The fact is that being placed on the Michigan Sex Offender Registry can be life-changing, and not in a positive way. Those who are registered must inform authorities of every address or employment change. Neighbors are alerted to the fact a sex offender lives in their neighborhood or community. You can imagine the social stigma those who are placed on the sex offender registry face, regardless of the underlying circumstances that led to a person being on the registry. People are quick to jump to conclusions, thinking someone who is listed on the registry must have committed a horrendous crime and is a serious threat to everyone who lives in the neighborhood. It’s a stigma that never goes away, even for those lucky enough to escape listing after a quarter of a century.

Anyone who is a registered sex offender knows the negative impact it has on your life.  Most sex offenders are shunned by society, have problems finding employment or housing, and face other tough issues.  Whether you’ve been required to register for 15 years or a lifetime, any time at all spend on the Sex Offender Registry, or SORA, is too much time.  Is there a way to get off the list?  Perhaps.  We’ve included what you need to know below.

First of all, who’s eligible to petition for removal from SORA?

There are basically four scenarios in which someone who has been convicted and is currently on the sex offender registry can petition for removal from SORA through the trial court.

These include:

Romeo & Juliet (consent cases)
Juvenile offenders (determination)
SORA registrants convicted of crimes that no longer require registration
Tier I and Tier III offenders no longer considered a threat to public safety

It is important to note that when filing a petition to have your name removed from SORA, you get only one opportunity to get it right.  For this reason, it’s recommended you consult a qualified attorney.
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On Wednesday August 6, 45-year-old Bruce Scherzer of Bay city was arraigned on five felony charges in connection with the alleged sexual assault of a girl who is younger than 13, according to news reports at sad-silhouette-1080946-m

The girl reported the two incidents, which allegedly took place in July, to staff at the Nathan Weidner Children’s Advocacy Center. She claimed that Scherzer had touched her private area, and had her touch his private area at a Bangor Township residence, and claimed that he had sex with her on two different occasions.

Scherzer is charged with two counts of first-degree criminal sexual conduct with a person younger than 13, an offense that if convicted could leave him facing up to life in prison. The mandatory minimum sentence for a conviction of first-degree CSC with someone younger than 13 is 25 years. Scherzer is also charged with three counts of second-degree CSC with a person younger than 13, a 15-year felony.

Scherzer, a married father of four children, requested that Bay County District Judge Mark E. Janer appoint him an attorney, as he could not afford to hire a lawyer himself. His bond was set at $200,000 as requested by the prosecutor, who said Scherzer had been convicted on a conspiracy to commit armed robbery charge back in the mid-90’s.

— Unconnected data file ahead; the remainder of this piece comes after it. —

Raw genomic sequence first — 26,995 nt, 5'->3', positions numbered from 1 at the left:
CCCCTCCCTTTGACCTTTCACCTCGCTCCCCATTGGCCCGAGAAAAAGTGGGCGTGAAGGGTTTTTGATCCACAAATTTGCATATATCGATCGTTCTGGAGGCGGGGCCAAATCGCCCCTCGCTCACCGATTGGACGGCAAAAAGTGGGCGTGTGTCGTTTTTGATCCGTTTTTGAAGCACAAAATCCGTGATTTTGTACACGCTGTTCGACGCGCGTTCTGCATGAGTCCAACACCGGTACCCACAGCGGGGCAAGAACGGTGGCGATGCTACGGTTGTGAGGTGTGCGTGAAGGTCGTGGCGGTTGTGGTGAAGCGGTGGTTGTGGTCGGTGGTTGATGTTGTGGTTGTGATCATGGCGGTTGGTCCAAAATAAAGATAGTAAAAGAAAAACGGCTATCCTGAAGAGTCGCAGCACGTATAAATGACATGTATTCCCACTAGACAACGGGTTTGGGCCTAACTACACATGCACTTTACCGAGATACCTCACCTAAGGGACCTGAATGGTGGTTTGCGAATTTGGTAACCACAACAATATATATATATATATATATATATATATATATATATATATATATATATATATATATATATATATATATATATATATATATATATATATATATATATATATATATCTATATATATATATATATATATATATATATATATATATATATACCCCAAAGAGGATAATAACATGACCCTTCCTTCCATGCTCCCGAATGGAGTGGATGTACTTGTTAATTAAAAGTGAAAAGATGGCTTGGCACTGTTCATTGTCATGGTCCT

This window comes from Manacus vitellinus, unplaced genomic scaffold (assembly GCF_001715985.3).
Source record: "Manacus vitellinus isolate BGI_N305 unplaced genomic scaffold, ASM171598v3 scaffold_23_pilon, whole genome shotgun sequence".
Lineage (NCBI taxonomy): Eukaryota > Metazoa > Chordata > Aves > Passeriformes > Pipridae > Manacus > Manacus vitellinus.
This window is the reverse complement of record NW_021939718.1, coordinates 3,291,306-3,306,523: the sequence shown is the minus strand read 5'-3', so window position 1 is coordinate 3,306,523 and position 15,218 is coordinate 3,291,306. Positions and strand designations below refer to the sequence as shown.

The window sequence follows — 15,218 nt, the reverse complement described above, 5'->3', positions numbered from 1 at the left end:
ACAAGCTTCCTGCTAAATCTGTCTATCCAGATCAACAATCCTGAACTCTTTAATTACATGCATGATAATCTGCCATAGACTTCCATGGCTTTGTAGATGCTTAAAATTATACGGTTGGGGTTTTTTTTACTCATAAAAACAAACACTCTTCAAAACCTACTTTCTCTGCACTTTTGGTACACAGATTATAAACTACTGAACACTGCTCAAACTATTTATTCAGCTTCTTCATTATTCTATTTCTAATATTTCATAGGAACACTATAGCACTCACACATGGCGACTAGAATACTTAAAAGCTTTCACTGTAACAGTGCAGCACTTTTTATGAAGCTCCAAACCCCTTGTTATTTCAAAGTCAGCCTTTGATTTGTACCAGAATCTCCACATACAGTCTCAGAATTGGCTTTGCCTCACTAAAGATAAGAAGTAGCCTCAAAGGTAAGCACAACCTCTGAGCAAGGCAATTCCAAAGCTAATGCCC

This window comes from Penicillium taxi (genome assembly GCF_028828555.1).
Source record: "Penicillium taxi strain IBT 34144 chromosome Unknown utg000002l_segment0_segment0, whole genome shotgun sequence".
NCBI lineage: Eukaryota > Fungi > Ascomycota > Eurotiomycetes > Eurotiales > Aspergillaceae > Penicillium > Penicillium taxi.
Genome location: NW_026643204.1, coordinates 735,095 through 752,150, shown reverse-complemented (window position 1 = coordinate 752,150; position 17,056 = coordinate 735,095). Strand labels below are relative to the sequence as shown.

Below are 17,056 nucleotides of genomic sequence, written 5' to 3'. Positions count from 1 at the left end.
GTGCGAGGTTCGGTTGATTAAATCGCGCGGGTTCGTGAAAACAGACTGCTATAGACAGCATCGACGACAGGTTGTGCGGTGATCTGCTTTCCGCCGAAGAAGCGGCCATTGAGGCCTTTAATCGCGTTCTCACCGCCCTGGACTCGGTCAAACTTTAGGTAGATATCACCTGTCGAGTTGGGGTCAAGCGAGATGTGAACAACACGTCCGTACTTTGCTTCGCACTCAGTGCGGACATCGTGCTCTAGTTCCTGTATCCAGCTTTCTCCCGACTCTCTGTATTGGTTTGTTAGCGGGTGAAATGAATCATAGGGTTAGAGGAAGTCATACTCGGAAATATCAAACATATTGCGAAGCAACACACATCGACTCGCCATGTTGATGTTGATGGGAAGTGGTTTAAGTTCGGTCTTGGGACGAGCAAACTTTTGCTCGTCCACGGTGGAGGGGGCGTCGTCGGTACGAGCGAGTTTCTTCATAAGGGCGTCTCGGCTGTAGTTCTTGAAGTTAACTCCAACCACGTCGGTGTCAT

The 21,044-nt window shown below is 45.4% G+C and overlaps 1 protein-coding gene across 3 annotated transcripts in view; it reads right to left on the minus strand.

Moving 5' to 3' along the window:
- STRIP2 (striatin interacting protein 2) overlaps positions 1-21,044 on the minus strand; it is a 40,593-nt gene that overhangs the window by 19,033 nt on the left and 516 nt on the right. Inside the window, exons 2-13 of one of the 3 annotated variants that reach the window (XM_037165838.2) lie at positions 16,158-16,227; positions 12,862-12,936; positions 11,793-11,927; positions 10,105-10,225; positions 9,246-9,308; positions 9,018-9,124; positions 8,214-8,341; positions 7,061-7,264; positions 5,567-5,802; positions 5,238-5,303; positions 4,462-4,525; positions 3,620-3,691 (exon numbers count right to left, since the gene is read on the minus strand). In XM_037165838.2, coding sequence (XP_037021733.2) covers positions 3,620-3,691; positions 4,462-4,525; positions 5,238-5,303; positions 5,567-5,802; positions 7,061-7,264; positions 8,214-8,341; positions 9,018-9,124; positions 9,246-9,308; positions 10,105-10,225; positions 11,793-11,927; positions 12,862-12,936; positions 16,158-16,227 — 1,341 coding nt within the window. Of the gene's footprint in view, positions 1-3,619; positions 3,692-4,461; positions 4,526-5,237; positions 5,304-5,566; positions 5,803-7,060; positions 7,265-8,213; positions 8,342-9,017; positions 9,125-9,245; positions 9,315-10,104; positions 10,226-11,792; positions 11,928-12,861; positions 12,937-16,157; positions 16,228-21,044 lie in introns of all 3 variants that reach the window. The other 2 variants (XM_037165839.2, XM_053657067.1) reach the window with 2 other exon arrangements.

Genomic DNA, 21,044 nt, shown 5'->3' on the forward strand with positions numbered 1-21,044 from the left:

Protecting a defendant’s freedom and reputation can be extremely tough in sexual assault cases, particularly when children are involved. As all Michigan sex crime attorneys are aware, too many innocent people are found guilty of crimes of this nature. Children are easily influenced by adults, who may coerce them into making up stories or saying things that are not factual. While children are sexually abused in our country every day, there are unfortunately many cases in which innocent individuals sit behind bars today.

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Last week, 54-year-old Cameron Thor, an acting coach in Los Angeles who has appeared in several movies and gave teens acting lessons, was charged with 14 counts of sexual assault against a minor and kidnapping, according to an article at Deadline|Hollywood. The charges are in connection with a 13-year-old girl whom Thor gave acting lessons to in 2008, when the alleged sexual assault took place. film-clapper-4-975857-m

Thor’s arraignment was originally scheduled for Thursday June 5, but was postponed to June 19. Thor gave acting lessons in the Carter Thor Studio in Studio City, CA. The District Attorney in the case claims that the 13-year-old girl was given marijuana by Thor before he sexually assaulted her. Thor, perhaps best known for a bit part in Jurassic Park, allegedly raped the girl in a secluded area in Los Angeles’ tony Agoura Hills section. The sexual assaults are said to have taken place over a time span of 11 months, beginning in April of 2008 and continuing until March of 2009, according to the NY Daily News.

At last report, Thor was in jail on a $2.6 million bail.

When penetration is involved, those accused face extremely serious criminal penalties if found guilty. In California, statutory rape will leave the accused individual facing up to 5 years in prison if charged as a felony offense. Statutory rape is considered a “wobbler” offense in the state, which means it may be charged as a misdemeanor or felony. The law is very different in Michigan, where statutory rape is typically charged as third-degree criminal sexual conduct and punished by a maximum of 15 years in prison.

First-degree criminal sexual conduct is the most serious sex offense charge in Michigan, and will leave the defendant facing up to life in prison if convicted. In addition, the majority of offenders are required to register on Michigan’s sex offender registry, which means their information can be viewed by anyone who chooses to search the website including friends, co-workers, potential employers, and others.